To sum up, while she was not a big fan of either the book or the movie, Chartroose seems to appreciate the book for what it is: a non-comedic satire. She mentions the outcry that occurred when the book was first published, then her own reaction to it:

I read until the wee hours of the morning and finished it the next evening. I decided the novel was total trash and stuck in my bookcase, thinking I would probably end up throwing it away later on. Disposal of the novel never happened though, in fact, over the next several days I found myself pulling it off the shelf and rereading entire passages just to make sure that I was recalling them correctly. I had American Psycho on the brain, and it was not an enjoyable experience. Even though it was creeping me out, I just couldn’t get it out of my head. It was the most disturbing book I had ever read.

She goes on to make some extraordinarily cogent points re: sociopathy and . . . oh, hell. Did you read it? You totally should. It’s totally worth it. In fact, here’s that link again, because otherwise I’m going to have to quote her penultimate paragraph, anyway.

Okay. So.

I can’t say that I loved American Psycho; like Aronofsky’s Requiem for a Dream, it’s not an experience you can really love–it’s bleak and disturbing and kind of even hurts as you read it, so it’s not really something to love.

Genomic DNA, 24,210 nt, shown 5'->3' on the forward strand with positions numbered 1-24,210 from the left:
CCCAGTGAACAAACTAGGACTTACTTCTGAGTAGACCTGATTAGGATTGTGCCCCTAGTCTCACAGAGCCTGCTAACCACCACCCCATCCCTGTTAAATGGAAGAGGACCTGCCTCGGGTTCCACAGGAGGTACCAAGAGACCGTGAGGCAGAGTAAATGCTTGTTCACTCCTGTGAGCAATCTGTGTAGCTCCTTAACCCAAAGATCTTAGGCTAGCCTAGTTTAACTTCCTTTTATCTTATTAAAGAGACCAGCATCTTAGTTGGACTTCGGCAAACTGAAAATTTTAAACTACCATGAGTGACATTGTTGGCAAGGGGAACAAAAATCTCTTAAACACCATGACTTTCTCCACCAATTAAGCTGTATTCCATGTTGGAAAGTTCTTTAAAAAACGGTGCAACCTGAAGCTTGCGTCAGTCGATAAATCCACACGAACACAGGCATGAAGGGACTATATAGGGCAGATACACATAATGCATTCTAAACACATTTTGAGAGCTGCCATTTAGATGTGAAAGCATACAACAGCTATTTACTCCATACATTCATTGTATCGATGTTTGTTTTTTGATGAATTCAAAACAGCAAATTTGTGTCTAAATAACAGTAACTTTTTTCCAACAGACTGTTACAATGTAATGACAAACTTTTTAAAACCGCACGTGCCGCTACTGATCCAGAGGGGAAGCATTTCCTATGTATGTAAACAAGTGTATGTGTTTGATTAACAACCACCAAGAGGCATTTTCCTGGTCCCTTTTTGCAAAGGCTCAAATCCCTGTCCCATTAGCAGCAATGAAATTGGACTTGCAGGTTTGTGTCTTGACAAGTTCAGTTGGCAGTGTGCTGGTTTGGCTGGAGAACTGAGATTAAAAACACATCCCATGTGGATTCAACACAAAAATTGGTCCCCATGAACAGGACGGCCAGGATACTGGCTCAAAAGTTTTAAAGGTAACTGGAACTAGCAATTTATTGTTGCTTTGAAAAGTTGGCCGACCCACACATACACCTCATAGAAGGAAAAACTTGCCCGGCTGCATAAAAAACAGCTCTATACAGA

But good?

Yes, I think so.

I never heard the media outcry over the novel; I was a sophomore in college in 1997 by the time a buddy of mine read it and recommended it to me. And perhaps that’s very crucial; sophomore is Latin for “fool,” or thereabouts, if I’m not mistaken, and where I was in life at that time might have been instrumental in my reading of Ellis’ novel. To wit: back then, I was struggling with my identity. I’d just left my bucolic South Jersey hometown for Jersey City to attend a small Jesuit college that was, ultimately, a seminal experience in my life even though it wasn’t exactly the prototypical college experience. When most of my friends at other institutions were getting their bang on every bit as much as they were getting their book on, I had buried my head in credits and writing (back then I had just completed the first draft of my first novel, which clocked in at nearly half a million words, not one of which was actually really worth anything). I was struggling with identity to the point that I was even questioning my own name; my given name is William, and every man I know with the same name had become “Bill” by high school, and so I did, too. Until well into college, when I just wasn’t sure what I wanted people to call me anymore.